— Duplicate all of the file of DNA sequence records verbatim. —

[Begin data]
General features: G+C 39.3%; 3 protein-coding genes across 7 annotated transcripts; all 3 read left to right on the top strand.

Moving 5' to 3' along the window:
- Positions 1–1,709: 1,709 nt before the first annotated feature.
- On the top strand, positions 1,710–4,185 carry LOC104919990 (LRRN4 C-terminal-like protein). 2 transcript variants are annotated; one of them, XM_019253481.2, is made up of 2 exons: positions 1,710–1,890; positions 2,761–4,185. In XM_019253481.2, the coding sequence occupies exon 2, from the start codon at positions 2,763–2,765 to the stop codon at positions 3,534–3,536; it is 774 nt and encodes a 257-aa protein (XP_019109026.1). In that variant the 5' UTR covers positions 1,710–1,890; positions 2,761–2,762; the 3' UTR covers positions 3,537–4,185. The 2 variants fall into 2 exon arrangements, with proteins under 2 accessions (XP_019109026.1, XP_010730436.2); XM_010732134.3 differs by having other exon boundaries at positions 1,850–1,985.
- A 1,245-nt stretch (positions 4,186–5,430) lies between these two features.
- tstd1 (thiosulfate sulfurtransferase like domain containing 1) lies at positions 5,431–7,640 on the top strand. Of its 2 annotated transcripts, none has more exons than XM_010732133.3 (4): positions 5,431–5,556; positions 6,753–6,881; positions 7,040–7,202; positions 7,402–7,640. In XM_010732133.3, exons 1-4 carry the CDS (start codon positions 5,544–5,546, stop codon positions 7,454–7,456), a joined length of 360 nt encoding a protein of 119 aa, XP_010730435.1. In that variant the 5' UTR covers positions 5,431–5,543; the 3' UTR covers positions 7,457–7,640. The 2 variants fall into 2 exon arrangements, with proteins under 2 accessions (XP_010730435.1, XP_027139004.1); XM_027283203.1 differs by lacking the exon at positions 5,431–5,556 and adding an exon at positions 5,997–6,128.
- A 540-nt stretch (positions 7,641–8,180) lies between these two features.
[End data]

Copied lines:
General features: G+C 39.3%; 3 protein-coding genes across 7 annotated transcripts; all 3 read left to right on the top strand.

Moving 5' to 3' along the window:
- Positions 1–1,709: 1,709 nt before the first annotated feature.
- On the top strand, positions 1,710–4,185 carry LOC104919990 (LRRN4 C-terminal-like protein). 2 transcript variants are annotated; one of them, XM_019253481.2, is made up of 2 exons: positions 1,710–1,890; positions 2,761–4,185. In XM_019253481.2, the coding sequence occupies exon 2, from the start codon at positions 2,763–2,765 to the stop codon at positions 3,534–3,536; it is 774 nt and encodes a 257-aa protein (XP_019109026.1). In that variant the 5' UTR covers positions 1,710–1,890; positions 2,761–2,762; the 3' UTR covers positions 3,537–4,185. The 2 variants fall into 2 exon arrangements, with proteins under 2 accessions (XP_019109026.1, XP_010730436.2); XM_010732134.3 differs by having other exon boundaries at positions 1,850–1,985.
- A 1,245-nt stretch (positions 4,186–5,430) lies between these two features.
- tstd1 (thiosulfate sulfurtransferase like domain containing 1) lies at positions 5,431–7,640 on the top strand. Of its 2 annotated transcripts, none has more exons than XM_010732133.3 (4): positions 5,431–5,556; positions 6,753–6,881; positions 7,040–7,202; positions 7,402–7,640. In XM_010732133.3, exons 1-4 carry the CDS (start codon positions 5,544–5,546, stop codon positions 7,454–7,456), a joined length of 360 nt encoding a protein of 119 aa, XP_010730435.1. In that variant the 5' UTR covers positions 5,431–5,543; the 3' UTR covers positions 7,457–7,640. The 2 variants fall into 2 exon arrangements, with proteins under 2 accessions (XP_010730435.1, XP_027139004.1); XM_027283203.1 differs by lacking the exon at positions 5,431–5,556 and adding an exon at positions 5,997–6,128.
- A 540-nt stretch (positions 7,641–8,180) lies between these two features.